Image Processing & GFX
Gradient Vector Flow (GVF) is a feature-preserving diffusion of gradient information. It was originally introduced by Xu and Prince to drive snakes, or active contours, towards edges of interest in image segmentation. However, GVF is also used for detection of tubular structures and skeletonization.
I just recently published an article in the Journal of Real-Time Image Processing entitled “Real-time gradient vector flow on GPUs using OpenCL” describing an optimized OpenCL implementation of Gradient Vector Flow (GVF) that runs on GPUs and CPUs for both 2D and 3D.
I do a lot image processing both on images and 3D images / volumes. There exist many image processing libraries out there. Some are big and some are small, but none seems to fit my taste. ITK is one of the major image processing libraries used in my field of research, but this library is, in my opinion, extremly cumbersome. And I can’t be the only one who think so since there has been made an alternative called Simple ITK. There exists many other image processing libraries that tries to be simple to use, but most of them don’t allow you to do volume processing, which I do a lot of. I want a library that allows me to quickly go from an algorithm concept to getting actual pictures on the screen so that I can quickly verify the results. So far I’ve been using Matlab for prototyping image processing algoritmhs, and it have worked quite well, but as I see it Matlab has two major problem: speed and computation and GUI in one thread. A long story short, I’ve made my own Simple Image Processing Library (SIPL) which I now use in my research. I’ve added a short guide here on how to use and install it in case anybody else feel the same as I do and thinks this library could be of any use to them as well. Also, this small little library is still in development so if you have any feedback, suggestions, comments or bug reports please let me know.
Main goals of the library:
- Simple and condensed – Easy to get from an algorithm concept to pictures on the screen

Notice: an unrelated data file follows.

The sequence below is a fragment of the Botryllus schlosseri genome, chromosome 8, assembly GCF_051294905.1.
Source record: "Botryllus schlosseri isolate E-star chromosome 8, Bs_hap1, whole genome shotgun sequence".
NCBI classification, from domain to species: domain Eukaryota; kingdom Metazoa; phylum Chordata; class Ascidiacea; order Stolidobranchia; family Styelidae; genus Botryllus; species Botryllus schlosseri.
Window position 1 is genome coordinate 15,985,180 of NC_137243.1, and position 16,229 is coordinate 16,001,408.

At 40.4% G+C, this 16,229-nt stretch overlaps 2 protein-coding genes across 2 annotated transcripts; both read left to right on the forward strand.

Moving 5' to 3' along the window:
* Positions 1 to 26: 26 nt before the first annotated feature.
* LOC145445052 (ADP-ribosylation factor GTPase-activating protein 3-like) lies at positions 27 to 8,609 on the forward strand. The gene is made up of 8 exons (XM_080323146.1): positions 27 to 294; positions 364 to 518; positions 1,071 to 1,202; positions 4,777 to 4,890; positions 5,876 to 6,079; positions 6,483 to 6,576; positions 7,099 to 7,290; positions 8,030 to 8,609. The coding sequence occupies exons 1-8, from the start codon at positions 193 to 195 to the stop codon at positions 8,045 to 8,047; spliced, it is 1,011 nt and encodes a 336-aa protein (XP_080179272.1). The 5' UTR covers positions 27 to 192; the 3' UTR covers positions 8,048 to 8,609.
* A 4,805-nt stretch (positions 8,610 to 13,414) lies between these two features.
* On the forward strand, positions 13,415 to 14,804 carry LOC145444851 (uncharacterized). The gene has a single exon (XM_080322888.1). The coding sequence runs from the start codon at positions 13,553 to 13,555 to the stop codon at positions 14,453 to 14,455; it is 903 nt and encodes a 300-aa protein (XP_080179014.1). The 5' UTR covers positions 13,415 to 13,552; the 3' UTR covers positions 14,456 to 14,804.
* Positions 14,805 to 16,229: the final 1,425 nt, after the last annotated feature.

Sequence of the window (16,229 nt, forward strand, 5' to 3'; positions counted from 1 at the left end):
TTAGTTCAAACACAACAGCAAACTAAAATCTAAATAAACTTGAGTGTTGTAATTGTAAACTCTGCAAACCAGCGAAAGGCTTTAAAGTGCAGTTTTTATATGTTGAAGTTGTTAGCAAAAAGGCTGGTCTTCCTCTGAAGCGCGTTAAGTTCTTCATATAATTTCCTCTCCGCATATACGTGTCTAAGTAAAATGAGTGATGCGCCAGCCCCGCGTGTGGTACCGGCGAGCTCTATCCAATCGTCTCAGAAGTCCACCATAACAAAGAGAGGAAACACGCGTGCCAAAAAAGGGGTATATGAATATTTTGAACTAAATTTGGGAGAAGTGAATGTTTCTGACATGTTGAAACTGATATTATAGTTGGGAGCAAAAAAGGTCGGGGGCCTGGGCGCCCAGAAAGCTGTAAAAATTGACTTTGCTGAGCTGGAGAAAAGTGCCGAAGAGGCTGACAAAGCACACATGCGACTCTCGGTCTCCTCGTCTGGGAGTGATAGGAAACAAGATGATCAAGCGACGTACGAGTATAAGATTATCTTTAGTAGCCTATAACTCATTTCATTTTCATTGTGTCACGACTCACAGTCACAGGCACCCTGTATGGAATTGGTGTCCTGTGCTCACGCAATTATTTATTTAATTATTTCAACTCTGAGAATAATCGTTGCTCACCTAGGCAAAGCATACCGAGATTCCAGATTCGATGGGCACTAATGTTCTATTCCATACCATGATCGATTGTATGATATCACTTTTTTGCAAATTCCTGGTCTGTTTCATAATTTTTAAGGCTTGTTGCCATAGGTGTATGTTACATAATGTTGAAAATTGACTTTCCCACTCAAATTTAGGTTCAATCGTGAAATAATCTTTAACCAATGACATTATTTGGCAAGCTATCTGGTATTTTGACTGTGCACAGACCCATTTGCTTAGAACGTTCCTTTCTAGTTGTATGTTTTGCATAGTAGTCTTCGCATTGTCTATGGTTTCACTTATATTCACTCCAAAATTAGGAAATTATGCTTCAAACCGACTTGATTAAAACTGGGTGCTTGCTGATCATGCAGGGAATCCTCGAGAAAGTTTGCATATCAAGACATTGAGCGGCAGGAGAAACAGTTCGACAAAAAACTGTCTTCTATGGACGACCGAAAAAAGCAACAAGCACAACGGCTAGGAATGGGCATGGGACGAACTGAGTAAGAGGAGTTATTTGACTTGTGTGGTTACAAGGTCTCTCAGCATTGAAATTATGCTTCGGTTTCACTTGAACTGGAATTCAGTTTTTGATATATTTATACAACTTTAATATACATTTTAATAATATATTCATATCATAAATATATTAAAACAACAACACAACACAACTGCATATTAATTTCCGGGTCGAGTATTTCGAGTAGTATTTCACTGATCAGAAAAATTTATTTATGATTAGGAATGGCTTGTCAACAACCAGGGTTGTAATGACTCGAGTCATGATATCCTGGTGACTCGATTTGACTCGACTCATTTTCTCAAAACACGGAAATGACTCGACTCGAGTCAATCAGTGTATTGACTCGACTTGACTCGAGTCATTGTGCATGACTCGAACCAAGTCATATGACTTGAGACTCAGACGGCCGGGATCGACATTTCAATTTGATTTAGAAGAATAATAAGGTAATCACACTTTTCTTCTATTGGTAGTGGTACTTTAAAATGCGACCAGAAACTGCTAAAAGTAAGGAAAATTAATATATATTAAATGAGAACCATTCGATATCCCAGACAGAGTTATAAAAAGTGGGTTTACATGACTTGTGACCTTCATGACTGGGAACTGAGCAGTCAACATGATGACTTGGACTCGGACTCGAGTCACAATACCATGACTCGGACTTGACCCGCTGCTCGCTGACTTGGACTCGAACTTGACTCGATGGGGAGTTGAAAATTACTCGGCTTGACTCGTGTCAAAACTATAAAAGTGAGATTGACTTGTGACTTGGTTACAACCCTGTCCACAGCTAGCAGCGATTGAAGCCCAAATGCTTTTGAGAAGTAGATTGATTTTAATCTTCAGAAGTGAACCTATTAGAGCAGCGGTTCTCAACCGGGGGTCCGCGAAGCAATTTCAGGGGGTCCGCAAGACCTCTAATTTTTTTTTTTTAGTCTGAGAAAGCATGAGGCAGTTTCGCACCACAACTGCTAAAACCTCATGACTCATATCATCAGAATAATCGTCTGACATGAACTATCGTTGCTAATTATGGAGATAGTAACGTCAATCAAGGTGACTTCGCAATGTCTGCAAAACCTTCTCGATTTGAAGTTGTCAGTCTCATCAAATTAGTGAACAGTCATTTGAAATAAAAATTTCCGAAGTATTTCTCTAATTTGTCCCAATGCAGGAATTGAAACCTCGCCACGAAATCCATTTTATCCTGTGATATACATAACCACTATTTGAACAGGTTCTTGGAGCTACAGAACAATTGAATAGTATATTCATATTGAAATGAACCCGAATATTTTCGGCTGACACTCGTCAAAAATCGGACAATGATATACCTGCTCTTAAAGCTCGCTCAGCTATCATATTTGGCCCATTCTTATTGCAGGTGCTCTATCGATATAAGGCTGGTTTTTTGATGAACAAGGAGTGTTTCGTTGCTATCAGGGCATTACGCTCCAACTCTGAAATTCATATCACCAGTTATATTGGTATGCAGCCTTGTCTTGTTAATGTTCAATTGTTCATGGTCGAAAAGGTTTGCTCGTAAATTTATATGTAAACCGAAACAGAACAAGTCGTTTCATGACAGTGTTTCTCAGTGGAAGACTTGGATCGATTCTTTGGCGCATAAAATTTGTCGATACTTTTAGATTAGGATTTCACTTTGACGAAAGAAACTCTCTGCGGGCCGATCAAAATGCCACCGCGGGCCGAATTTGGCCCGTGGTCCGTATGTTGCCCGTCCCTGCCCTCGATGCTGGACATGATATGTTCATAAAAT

- GUI in seperat thread – Display and explore images interactively while computation is still going on
- Cross-platform – Linux, Windows and Mac compatible
Press more below to see code examples, download and read install instruction.
In a school project I recently created a fast implementation of Marching Cubes that uses OpenCL to extract surfaces from volumetric datasets and OpenGL to render the surfaces on screen. I wrote a paper together with my two supervisors about the implementation and presented it at the Joint Workshop on High Performance and Distributed Computing for Medical Imaging at the MICCAI 2011 conference. Our implementation achieved real-time speeds for volumes of sizes up to 512x512x512 on a standard GPU with 1GB memory. The paper entitled “Real-Time Surface Extraction and Visualization of Medical Images using OpenCL and GPUs” describing the implementation can be downloaded here. The source code of the implementation can be downloaded from my GitHub page.
Gradient Vector Flow (GVF) is a feature-preserving diffusion of gradient information. It was originally introduced by Xu and Prince to drive snakes, or active contours, towards edges of interest in image segmentation. But GVF is also used for detection of tubular structures and skeletonization. In this post I present a simple Matlab implementation of GVF for 3D images which I made because I could not find any online. The implementation is a simple extension of Xu and Prince original 2D implementation found at their website.
This post shows the implementation of Moore’s neighbor tracing algorithm in C++. This algorithm performs what is called contour tracing i.e.
tracing the borders or boundaries of, in this case, a binary image. The two images below illustrates what the algorithm does with a pure black and white/binary image.